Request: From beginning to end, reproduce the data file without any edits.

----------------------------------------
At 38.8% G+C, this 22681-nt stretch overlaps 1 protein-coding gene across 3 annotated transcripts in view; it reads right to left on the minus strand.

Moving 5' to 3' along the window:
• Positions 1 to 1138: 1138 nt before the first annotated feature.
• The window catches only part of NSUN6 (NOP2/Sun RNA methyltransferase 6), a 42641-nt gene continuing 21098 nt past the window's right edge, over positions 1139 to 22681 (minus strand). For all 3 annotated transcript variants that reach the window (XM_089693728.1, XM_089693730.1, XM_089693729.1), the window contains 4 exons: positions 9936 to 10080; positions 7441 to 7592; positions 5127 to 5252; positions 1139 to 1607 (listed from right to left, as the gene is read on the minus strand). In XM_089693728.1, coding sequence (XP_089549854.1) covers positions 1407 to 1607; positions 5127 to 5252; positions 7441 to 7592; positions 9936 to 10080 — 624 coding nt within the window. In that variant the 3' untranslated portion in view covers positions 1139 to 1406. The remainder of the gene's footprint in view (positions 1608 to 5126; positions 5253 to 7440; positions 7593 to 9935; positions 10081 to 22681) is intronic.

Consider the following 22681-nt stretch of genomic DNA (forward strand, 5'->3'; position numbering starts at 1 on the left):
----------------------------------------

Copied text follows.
At 38.8% G+C, this 22681-nt stretch overlaps 1 protein-coding gene across 3 annotated transcripts in view; it reads right to left on the minus strand.

Moving 5' to 3' along the window:
• Positions 1 to 1138: 1138 nt before the first annotated feature.
• The window catches only part of NSUN6 (NOP2/Sun RNA methyltransferase 6), a 42641-nt gene continuing 21098 nt past the window's right edge, over positions 1139 to 22681 (minus strand). For all 3 annotated transcript variants that reach the window (XM_089693728.1, XM_089693730.1, XM_089693729.1), the window contains 4 exons: positions 9936 to 10080; positions 7441 to 7592; positions 5127 to 5252; positions 1139 to 1607 (listed from right to left, as the gene is read on the minus strand). In XM_089693728.1, coding sequence (XP_089549854.1) covers positions 1407 to 1607; positions 5127 to 5252; positions 7441 to 7592; positions 9936 to 10080 — 624 coding nt within the window. In that variant the 3' untranslated portion in view covers positions 1139 to 1406. The remainder of the gene's footprint in view (positions 1608 to 5126; positions 5253 to 7440; positions 7593 to 9935; positions 10081 to 22681) is intronic.

Consider the following 22681-nt stretch of genomic DNA (forward strand, 5'->3'; position numbering starts at 1 on the left):